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The Germans misjudged radiation risks

Smartphones are generally suspected, even nuclear power plants are often considered a source of dangerous radiation. Other sources are generally more dangerous to health.

Many Germans do not know it. This is at least the result of a representative survey commissioned by the Federal Office for Radiation Protection (BfS), which was published Wednesday in Berlin.

Nearly three out of four respondents (73.9 percent) said they were "very" or "more" worried about nuclear power plant radiation. More than one in two (51.4 percent) is worried about cell tower radiation, almost as much (51 percent) on mobile phones and tablets.

In contrast, just under 23% are concerned about radon in the environment, although rare gas is the main source of annual average radiation exposure and the second leading cause of lung cancer after smoking.

Five percent of lung cancer deaths are due to radon

The current survey shows that the risks of nuclear power in the population are overestimated and the risk of radon is underestimated, said BfS president Inge Paulini.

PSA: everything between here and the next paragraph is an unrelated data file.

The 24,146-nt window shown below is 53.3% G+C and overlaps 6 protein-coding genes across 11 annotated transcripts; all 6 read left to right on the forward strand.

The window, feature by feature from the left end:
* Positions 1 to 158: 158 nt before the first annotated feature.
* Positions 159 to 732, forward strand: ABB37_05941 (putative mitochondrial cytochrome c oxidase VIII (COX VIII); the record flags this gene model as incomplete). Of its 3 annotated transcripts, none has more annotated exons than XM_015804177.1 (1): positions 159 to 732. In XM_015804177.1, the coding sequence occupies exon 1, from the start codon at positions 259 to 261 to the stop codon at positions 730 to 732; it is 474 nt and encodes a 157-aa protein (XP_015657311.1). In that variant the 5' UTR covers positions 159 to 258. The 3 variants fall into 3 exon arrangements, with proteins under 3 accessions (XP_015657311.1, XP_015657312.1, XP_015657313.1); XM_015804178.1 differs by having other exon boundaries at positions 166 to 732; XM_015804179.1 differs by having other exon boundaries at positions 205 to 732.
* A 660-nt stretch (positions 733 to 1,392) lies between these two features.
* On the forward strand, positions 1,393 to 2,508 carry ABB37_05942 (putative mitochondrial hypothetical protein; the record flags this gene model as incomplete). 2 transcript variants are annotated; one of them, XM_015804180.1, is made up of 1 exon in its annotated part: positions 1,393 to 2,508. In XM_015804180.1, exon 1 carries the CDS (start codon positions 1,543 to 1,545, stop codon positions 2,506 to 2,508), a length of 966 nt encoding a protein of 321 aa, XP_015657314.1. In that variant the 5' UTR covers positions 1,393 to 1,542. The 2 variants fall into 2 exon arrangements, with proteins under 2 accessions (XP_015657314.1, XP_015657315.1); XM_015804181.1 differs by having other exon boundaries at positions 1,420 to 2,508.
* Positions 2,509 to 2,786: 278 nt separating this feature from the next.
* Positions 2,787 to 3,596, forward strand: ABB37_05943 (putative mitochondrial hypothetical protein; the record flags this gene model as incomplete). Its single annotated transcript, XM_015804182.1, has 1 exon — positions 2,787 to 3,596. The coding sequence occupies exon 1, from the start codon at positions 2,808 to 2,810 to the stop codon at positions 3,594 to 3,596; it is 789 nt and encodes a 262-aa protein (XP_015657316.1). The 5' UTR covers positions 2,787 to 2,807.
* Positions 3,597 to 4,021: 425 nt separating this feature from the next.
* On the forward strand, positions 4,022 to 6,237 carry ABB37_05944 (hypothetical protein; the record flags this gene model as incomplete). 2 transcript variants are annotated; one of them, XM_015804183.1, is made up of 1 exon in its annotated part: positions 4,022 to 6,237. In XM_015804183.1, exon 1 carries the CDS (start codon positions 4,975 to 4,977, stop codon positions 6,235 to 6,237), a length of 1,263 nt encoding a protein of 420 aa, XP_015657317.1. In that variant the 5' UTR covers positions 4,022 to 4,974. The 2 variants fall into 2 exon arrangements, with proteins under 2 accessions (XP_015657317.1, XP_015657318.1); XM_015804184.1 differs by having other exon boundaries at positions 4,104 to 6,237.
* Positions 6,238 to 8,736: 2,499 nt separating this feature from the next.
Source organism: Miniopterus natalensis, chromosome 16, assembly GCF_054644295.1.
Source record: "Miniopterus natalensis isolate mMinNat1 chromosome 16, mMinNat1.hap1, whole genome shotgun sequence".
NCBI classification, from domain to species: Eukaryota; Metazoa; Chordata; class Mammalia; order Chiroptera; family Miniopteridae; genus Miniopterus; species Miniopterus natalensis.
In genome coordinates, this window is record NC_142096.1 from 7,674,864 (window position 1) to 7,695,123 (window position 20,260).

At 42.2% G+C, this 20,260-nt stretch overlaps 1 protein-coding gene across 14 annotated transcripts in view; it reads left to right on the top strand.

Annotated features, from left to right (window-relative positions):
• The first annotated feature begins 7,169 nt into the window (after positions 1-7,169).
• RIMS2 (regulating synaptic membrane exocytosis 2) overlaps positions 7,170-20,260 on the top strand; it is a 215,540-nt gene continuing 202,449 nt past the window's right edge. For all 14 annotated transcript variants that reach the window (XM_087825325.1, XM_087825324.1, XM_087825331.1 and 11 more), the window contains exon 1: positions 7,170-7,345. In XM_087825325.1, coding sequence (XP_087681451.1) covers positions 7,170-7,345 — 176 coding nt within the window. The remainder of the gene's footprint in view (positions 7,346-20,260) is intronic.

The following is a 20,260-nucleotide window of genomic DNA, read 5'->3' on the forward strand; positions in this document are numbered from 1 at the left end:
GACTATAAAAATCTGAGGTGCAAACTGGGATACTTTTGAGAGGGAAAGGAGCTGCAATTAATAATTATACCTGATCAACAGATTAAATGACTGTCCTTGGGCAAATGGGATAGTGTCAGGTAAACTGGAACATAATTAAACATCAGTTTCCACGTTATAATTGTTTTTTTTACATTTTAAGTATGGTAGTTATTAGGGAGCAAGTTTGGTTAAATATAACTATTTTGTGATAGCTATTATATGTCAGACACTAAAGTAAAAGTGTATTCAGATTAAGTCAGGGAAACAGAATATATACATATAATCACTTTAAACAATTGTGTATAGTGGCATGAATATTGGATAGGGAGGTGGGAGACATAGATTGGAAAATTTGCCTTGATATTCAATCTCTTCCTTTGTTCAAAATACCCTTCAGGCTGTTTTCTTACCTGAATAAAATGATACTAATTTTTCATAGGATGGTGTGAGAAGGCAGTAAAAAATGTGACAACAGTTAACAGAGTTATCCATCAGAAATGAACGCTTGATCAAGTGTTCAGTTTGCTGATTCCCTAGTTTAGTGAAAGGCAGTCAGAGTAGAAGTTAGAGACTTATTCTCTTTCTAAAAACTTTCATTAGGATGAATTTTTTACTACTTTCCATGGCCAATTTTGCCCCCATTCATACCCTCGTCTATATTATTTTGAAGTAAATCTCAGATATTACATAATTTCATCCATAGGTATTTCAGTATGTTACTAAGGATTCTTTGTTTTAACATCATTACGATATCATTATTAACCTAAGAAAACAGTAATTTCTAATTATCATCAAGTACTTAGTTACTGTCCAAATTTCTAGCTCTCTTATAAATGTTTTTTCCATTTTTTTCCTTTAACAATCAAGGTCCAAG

Radon naturally forms in the ground when the uranium decomposes and can enter buildings from there. The gas is colorless, has no smell or taste. Radon breaks down after inhalation into the lungs, thereby releasing radioactive radiation – consequently, increases the risk of cancer.

According to the BfS, about 5% of all lung cancer deaths in Germany can be attributed to radon. A threshold below which the gas is certainly safe, but was not yet known. For citizens, the authority recommends going on air regularly as a countermeasure and sealing leaks in the cellar and on the ground floor.

The radon level varies widely in Germany, depending on the amount of uranium and radio present in a region of the soil and its permeability. Increased is the Radongefahr approximately in Bavaria, Baden-W├╝rttemberg, Thuringia and Saxony. (A map with the Radonpotenzial in Germany is available on this page of the Federal Office for Radiation Protection, but only allows a rough assessment.)

The president of BfS Paulini sees a gap in the growing digitization in Germany: "On the one hand there is the natural management of new technologies and on the other a perception of the threat deriving from the exposure to radiation".

One in two (49.2 percent) believed in the survey that cell phone radiation could damage genetic material. The Federal Office points out that this is not correct. Even with the expansion of networks on 5G nothing changes based on the current state of research – although some researchers require even more study data (read more here.) Almost all respondents (48.7 percent) they hear from government institutions before the mobile phone "not at all" and "rather not" well protected installations.

In general, over 35% said they were worried about being "surrounded by radiation everywhere", almost one in three believed that radiation exposure was too high.